Position: Doctoral Researcher
Team: Evolution of angiosperms
Laboratoire Écologie, Systématique, Évolution
Bât. 360, rue du Doyen André Guinier
91405 Orsay Cedex
Tel: +33 (0)1 69 15 72 82
Email: qian.zhang1 (at) u-psud.fr
PhD project: Breeding system evolution in Moraceae
Supervisor: Hervé Sauquet
Flowers are the reproductive organs of angiosperms. There are four breeding systems in family Moraceae (monecy, dioecy, gynodioecy, and androdioecy), which includes 39 genera and ca. 1125 species. Among them, the fig genus, Ficus (ca. 750 spp.), is well known for its coevolution with its wasp pollinators. There are two breeding systems in Ficus, monoecy and gynodioecy, and monoecy has been suggested to be ancestral. In this project, I will investigate breeding system evolution in Ficus and Moraceae and its relationship with climate to answer a number of key questions: How did breeding systems evolve in Ficus and Moraceae and did they influence diversification rates in the group? Did the origin and transition of breeding systems in Ficus and Moraceae correlate with historical climate change? To answer these questions, new species-level dated phylogenetic trees of Ficus and Moraceae will be reconstructed using available sequence data and a new backbone tree from the Next-Generation Sequencing (NGS) data. Ancestral state reconstruction of breeding systems and diversification rate shifts in Ficus and Moraceae will be inferred with state-of-the-art methods.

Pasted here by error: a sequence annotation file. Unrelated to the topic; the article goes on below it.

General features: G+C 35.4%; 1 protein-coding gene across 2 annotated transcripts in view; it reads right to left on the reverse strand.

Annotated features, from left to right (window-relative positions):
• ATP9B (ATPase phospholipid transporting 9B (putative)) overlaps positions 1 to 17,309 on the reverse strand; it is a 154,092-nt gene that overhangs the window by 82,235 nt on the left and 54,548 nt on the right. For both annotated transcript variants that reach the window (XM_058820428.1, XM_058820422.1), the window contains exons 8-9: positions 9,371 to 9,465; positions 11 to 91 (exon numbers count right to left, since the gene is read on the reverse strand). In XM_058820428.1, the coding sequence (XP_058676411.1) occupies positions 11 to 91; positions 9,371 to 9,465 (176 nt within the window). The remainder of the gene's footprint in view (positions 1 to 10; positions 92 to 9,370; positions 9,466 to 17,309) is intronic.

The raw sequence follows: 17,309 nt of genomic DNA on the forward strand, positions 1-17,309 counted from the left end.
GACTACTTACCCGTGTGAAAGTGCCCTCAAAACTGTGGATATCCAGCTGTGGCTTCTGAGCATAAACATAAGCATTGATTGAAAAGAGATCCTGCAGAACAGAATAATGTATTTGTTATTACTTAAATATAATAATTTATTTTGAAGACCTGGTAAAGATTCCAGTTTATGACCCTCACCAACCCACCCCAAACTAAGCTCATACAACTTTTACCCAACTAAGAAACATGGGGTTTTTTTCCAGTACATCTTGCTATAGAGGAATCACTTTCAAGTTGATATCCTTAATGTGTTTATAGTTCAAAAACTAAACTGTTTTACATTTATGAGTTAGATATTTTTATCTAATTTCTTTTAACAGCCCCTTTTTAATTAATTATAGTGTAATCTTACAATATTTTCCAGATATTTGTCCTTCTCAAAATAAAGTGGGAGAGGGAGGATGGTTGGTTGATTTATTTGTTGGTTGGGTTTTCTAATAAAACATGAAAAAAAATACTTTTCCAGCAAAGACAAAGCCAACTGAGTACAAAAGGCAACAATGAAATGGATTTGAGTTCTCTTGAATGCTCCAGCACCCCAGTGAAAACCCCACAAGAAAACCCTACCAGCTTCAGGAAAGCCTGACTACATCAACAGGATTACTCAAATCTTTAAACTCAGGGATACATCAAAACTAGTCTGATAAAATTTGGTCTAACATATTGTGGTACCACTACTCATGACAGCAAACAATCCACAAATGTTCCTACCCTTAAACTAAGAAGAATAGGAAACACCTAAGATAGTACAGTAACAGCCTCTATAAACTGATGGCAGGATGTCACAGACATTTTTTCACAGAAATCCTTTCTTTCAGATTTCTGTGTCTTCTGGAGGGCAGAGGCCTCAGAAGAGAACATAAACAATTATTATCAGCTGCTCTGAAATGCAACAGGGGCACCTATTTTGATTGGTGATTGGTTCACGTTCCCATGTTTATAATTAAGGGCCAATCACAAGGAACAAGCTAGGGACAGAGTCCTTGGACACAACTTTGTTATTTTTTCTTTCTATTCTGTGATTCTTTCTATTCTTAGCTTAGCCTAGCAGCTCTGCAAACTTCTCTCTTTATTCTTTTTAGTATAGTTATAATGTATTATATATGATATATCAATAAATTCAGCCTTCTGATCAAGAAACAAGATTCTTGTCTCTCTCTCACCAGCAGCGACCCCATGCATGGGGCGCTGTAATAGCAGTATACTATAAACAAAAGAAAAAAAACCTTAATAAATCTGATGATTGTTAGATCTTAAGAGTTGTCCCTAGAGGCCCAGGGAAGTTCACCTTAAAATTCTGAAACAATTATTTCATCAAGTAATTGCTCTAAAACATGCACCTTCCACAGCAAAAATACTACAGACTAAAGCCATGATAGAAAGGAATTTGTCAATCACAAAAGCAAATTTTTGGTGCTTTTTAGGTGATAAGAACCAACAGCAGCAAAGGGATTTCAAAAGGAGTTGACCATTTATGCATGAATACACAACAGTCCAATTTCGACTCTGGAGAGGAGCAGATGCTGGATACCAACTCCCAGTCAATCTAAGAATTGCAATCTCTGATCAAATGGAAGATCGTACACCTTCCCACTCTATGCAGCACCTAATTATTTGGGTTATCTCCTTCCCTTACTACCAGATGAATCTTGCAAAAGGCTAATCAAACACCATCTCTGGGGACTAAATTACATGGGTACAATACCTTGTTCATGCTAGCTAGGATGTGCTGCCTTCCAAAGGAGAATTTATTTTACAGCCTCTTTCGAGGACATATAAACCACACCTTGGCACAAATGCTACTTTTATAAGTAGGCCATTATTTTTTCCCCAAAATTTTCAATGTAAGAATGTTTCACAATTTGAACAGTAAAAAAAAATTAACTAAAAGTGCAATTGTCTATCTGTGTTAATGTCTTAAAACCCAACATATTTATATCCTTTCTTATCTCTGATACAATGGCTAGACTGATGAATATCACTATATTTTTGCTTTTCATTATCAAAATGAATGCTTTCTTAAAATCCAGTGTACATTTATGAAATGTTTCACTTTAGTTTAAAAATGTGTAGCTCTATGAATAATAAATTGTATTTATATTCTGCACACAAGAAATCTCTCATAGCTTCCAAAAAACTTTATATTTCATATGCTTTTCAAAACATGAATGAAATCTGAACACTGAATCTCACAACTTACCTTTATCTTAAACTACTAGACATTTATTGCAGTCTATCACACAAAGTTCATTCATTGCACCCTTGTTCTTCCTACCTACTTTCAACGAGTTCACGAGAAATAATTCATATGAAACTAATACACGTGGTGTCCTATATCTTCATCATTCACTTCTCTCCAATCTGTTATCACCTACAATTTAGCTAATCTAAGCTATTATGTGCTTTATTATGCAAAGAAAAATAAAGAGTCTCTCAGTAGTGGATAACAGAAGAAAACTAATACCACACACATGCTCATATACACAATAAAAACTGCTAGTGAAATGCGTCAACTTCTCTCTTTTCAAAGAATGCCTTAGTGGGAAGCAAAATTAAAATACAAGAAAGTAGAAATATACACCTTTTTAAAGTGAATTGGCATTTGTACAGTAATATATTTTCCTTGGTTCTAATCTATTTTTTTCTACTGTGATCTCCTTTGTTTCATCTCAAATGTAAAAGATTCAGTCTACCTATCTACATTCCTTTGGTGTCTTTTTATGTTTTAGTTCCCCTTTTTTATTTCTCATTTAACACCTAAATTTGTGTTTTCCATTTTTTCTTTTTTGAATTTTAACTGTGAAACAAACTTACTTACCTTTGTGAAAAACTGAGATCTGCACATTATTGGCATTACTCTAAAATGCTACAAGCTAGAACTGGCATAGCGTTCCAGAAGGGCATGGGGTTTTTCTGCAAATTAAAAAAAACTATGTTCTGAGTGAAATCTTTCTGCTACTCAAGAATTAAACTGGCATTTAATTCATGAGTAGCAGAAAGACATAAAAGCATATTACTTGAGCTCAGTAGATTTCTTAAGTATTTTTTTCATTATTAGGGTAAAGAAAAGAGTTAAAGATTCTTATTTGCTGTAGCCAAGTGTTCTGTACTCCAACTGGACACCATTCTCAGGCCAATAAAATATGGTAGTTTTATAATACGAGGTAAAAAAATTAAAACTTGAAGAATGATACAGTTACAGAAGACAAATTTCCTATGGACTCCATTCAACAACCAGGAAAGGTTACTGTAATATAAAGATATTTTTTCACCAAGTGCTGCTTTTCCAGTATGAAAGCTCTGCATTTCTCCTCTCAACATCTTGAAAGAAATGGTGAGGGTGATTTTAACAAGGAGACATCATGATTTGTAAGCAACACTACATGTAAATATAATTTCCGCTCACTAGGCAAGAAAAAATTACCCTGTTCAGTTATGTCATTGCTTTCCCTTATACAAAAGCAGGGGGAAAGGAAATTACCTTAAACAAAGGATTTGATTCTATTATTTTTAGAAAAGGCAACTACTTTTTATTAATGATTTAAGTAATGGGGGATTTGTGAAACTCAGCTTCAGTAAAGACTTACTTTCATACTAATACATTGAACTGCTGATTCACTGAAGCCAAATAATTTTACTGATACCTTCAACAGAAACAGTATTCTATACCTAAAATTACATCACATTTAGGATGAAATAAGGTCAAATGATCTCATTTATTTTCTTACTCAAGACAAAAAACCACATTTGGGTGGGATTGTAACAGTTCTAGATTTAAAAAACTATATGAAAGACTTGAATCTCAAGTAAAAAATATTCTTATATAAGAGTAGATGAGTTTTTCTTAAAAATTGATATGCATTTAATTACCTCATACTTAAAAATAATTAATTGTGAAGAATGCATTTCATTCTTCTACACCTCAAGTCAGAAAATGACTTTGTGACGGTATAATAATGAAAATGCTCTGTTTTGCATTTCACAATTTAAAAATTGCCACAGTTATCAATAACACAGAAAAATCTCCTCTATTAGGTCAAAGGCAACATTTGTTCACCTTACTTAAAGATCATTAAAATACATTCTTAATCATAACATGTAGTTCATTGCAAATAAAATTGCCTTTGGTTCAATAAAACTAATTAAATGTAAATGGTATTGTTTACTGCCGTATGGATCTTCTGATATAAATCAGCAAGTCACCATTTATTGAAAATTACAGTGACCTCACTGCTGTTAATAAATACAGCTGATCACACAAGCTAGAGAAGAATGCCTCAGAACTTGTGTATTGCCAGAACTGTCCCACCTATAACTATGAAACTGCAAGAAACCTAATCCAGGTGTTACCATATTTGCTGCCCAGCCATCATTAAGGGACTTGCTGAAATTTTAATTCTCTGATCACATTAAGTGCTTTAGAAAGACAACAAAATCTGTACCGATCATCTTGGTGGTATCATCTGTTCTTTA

Funding: China Scholarship Council
|2015-now||PhD candidate at Université Paris-Sud|
|2011-2015||Master (MSc) Ecology at East China Normal University|
|2007-2011||Bachelor (BSc) Environmental Sciences at East China Normal University|
Kong, D., C. Ma, Q. Zhang, L. Li, X. Chen, H. Zeng, and D. Guo. 2014. Leading dimensions in absorptive root trait variation across 96 subtropical forest species. New Phytologist 203:863-872.
Li, L., M. L. McCormack, C. G. Ma, D. L. Kong, Q. Zhang, X. Y. Chen, H. Zeng, U. Niinemets, and D. L. Guo. 2015. Leaf economics and hydraulic traits are decoupled in five species-rich tropical-subtropical forests. Ecology Letters 18:899-906.
Last updated on 14/03/2016